A Tale of Two Colonoscopies (and Ryan Reynolds' Butt)

Michael A. Sharma, PA-C


October 05, 2022

Nine years ago, my Uncle Donny got appendicitis. He asked me to be his medical advocate.

"There's something else," the surgeon told my uncle before the operation. "We saw a mass on your abdominal CT. I hate to scare you…but it looks like colon cancer."

"You'd think they would have found cancer on your colonoscopies, right?" I asked Donny.

"My last colonoscopy was 20 years ago." Donny replied, sheepishly.

What followed after his appendectomy was a diagnosis of stage 4 colon cancer. The prognosis was grim. Only about 14% of people with this diagnosis are alive 5 years later.

Speaking of colons, recently a UK-based epidemiologist, Deepti Gurdasani, MD, posted about hers on Twitter. Gurdasani takes an immunosuppressant to treat inflammatory bowel disease (IBD). Her prioritizing of COVID-19 mitigation over other issues and openness about her health have attracted many Twitter followers.

"Had to go in for a flexible sigmoidoscopy without sedation yesterday," tweeted Gurdasani. "I screamed with pain even just when they got to the transverse colon… I don't think I could've taken any more of it," she wrote.

Not a five-star experience. But why skip the sedation? She explained that sedation would have required her to wear nasal cannula for oxygen and the tubing would have broken the seal of her mask, putting her at risk — specifically, for COVID.

There are problems with medical professionals modeling such behavior. Broadly, they have to do with misunderstanding and miscommunicating risk from COVID.

We have known for years that older adults are at the most risk for severe COVID. Gurdasani is in her 40s, a low-risk group. Also at increased risk: patients with certain medical issues and on immunosuppressants, like Gurdasani. But within these broad groups, there are different levels of risk. One example: patients with IBD.

In 2020, members of the British Society of Gastroenterology recommended precautions for how patients with IBD should view COVID. In May, they withdrew these recommendations for additional precautions.

IBD is "not inherently associated with increased risk of severe outcome," the group wrote in Gut. (Perhaps the second-best journal title, behind Blood Advances.)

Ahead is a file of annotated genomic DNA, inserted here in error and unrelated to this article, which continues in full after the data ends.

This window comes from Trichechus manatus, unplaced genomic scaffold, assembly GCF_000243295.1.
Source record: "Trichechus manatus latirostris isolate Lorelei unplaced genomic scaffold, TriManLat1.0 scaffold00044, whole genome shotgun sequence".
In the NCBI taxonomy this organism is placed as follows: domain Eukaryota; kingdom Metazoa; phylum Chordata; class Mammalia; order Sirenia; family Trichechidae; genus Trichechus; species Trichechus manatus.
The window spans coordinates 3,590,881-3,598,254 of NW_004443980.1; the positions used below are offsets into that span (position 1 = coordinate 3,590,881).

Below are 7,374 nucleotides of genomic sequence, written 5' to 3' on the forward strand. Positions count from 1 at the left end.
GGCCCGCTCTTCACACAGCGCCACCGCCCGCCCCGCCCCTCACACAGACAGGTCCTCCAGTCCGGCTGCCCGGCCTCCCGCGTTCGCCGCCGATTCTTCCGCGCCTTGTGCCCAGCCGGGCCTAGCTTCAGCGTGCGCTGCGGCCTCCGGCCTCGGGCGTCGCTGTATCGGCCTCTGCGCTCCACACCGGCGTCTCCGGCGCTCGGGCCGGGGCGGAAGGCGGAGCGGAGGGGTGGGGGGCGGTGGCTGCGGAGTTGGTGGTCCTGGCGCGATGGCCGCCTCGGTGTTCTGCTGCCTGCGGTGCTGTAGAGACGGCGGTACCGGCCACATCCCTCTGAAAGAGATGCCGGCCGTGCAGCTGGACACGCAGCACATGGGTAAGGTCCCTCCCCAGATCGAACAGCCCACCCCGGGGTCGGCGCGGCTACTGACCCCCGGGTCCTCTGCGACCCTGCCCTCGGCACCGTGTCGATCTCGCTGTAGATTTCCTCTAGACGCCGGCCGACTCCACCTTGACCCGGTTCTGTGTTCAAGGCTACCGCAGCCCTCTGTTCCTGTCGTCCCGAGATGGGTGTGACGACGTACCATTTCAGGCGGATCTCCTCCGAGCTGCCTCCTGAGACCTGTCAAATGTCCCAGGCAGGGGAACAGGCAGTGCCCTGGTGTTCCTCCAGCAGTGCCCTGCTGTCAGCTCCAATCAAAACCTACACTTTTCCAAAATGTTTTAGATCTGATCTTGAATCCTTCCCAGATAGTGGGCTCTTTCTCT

"Vaccination against SARS-CoV-2 has uncoupled symptomatic infection and poor outcomes.... The major potential risk to date has been of inadequate vaccination responses, which have been largely overcome by adjusted primary vaccine schedules, boosters and availability of antivirals. We, therefore, predict that the disruption from the pandemic for individuals with IBD will largely now be no different to the general population."

Another group, the SECURE-IBD team, looked at patients with IBD who contracted COVID early in the pandemic to determine risks for severe disease. Self-reporting from patients aged 30-49 found that 1.5% required ICU treatment, 0.9% required a ventilator, and 0.3% passed away.

In 2022, the group closed reporting to their database. They stated, "We found that corticosteroids are associated with more severe COVID-19 outcomes, while biologic medications are not." Gurdasani does not use steroids chronically to treat her IBD.

Also important with considering an action's risk is that it must be compared against the risks of not taking the action and the risks of doing something else. Patients with IBD have increased risk for colon cancer, so it's especially important that they get screened. With Gurdasani's choice to skip sedation and the likely instinct of her gastroenterologist to avoid causing her discomfort, what amount of increased risk was there of (1) a suboptimal procedure that missed a lesion or (2) complications like a bowel perforation if she had moved?